Murder Most Malicious, Kitty Jackson
Set in the early twentieth century in mannered and beautiful Dunedin, New Zealand there are plenty of similarities between the stories of Mr Mancini and the delightfully idiosyncratic Hercule Poirot. A cerebral solver of crime, his collaboration with the acerbic Detective Haynes is a nice pairing, and then there is his sounding board, and escaper of tyrannical sisters, neighbour and dog lover.
An interesting piece of historical crime fiction, MURDER MOST MALICIOUS is entertaining reading. Great characters, a lovely sense of the time and place, and a good plot into the bargain, I certainly hope this is intended as the opening of an ongoing series. There is a particularly large cast here though, so you will need to pay attention, particularly as the body of the woman found in the Winter Garden Glasshouse is identified and connected to a group of would be writers that Mr Mancini belongs to, so his investigation starts to work it's way through friends, acquaintances, fellow would-be writers and locals.
There's good pace, a great sense of place and a nice balance between the personal back story of Mancini and his colleagues, as well as the victim and her contacts in the local community. Mancini's connection with the police is well handled and all in all there is a lot to really like about MURDER MOST MALICIOUS.
When the good-natured Mr Mancini discovers a dead woman in the Winter Garden Glasshouse on a winter’s morning in 1909, he is horrified. Even more so when the brittle-tongued Detective Haynes implies he is a suspect. That same day, when the guest speaker at the book group doesn’t appear, Mancini suspects she is the corpse. But with no identification, and with the speaker having come from a different city, right from the beginning it becomes a difficult case and one full of intrigue.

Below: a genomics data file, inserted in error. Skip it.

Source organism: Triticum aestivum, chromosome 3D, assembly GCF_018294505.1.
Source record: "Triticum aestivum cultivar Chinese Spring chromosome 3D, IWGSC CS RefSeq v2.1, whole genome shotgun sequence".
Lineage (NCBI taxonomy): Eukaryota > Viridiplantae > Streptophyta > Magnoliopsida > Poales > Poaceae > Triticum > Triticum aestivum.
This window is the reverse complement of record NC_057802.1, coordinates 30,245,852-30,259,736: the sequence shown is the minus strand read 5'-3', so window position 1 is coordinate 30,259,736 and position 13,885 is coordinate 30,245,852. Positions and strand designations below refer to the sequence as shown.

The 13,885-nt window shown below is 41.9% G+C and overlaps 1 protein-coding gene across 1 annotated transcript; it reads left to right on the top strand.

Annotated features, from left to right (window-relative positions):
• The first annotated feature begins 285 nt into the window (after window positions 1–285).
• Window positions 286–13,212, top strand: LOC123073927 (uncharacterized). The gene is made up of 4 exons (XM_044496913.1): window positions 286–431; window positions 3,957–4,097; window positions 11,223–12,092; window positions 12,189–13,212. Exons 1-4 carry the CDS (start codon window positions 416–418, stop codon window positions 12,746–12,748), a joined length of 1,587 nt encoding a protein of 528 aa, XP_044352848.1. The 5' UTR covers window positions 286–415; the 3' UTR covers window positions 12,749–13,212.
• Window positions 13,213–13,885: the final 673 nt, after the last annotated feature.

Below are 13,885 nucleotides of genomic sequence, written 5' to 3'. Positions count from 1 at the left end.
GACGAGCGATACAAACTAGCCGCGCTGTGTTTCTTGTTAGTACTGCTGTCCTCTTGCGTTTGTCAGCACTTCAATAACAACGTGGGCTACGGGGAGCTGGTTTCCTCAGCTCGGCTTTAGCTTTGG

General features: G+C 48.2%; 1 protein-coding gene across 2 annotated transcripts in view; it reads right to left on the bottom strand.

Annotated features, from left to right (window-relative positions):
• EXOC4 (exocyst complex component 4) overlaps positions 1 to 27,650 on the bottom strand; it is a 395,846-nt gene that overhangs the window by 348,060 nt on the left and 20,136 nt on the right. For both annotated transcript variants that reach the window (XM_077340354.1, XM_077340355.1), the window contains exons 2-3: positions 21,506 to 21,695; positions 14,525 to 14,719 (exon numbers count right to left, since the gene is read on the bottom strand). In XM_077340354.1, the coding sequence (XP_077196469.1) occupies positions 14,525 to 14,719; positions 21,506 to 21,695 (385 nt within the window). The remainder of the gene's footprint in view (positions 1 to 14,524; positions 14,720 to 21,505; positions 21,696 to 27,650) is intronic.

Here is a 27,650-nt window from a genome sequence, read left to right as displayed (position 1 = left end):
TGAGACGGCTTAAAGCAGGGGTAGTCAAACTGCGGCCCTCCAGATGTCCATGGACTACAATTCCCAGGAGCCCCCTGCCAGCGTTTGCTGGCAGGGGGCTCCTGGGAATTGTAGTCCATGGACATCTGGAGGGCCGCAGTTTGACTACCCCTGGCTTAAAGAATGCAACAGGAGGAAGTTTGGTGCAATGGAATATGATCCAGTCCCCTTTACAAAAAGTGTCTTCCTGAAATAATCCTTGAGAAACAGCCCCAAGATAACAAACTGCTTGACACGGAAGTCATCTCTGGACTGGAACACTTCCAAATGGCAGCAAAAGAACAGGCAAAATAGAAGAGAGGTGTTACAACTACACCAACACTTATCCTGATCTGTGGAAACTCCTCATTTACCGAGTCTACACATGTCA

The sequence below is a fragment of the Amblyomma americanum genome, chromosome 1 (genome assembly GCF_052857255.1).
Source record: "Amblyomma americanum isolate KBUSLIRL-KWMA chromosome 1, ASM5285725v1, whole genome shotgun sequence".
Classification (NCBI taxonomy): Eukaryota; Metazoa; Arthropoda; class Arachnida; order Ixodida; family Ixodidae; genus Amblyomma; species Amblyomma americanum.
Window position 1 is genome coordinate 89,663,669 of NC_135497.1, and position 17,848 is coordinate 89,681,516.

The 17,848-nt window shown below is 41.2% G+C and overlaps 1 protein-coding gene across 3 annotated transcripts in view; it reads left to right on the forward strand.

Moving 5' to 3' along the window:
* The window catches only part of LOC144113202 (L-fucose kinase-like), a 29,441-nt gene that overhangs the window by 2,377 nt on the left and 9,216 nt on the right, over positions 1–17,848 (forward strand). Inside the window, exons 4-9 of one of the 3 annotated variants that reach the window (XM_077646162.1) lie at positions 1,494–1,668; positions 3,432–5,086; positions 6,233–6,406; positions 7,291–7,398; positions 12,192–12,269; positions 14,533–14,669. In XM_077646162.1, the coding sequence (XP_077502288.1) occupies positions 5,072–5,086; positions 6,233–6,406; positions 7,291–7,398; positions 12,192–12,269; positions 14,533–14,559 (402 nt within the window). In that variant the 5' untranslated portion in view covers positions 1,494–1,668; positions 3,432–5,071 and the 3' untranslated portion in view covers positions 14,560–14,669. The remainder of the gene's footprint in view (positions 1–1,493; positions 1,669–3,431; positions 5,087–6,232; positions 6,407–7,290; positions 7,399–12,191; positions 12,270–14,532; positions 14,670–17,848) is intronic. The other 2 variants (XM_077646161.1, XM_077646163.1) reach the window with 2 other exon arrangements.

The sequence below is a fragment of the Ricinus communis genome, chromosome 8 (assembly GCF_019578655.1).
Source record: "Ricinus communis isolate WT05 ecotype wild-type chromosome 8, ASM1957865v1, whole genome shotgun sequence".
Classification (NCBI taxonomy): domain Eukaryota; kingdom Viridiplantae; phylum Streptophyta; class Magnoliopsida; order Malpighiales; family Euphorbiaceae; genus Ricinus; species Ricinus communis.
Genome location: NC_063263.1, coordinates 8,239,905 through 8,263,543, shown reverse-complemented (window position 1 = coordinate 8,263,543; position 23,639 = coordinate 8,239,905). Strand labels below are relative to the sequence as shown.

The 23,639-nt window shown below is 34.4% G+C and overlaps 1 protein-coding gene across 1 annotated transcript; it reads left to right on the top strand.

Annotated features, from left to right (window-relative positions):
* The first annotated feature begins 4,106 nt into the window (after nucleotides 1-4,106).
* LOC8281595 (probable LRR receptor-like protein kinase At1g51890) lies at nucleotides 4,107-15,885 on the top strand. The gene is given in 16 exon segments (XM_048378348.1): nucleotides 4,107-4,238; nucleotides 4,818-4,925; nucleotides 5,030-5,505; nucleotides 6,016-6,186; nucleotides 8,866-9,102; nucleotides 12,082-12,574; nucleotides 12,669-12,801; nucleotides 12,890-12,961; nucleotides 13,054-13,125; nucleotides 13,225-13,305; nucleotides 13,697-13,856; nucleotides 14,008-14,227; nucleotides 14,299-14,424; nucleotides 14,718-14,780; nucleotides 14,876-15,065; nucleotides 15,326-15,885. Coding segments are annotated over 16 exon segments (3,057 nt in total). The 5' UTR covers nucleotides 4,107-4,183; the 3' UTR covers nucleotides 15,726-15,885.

Gradually the investigation leads both the detective, who has only just arrived in Dunedin and Mancini (useful because of his knowledge of the city) to believe a member of the book group is the killer. But who? And for what reason? Gathering evidence is one thing, but being able to prove their suspicions becomes like a never ending and impossible puzzle.
Step back in time, and join Mr Mancini and Detective Hayes to see how they finally put all the pieces together and solve this Edwardian crime.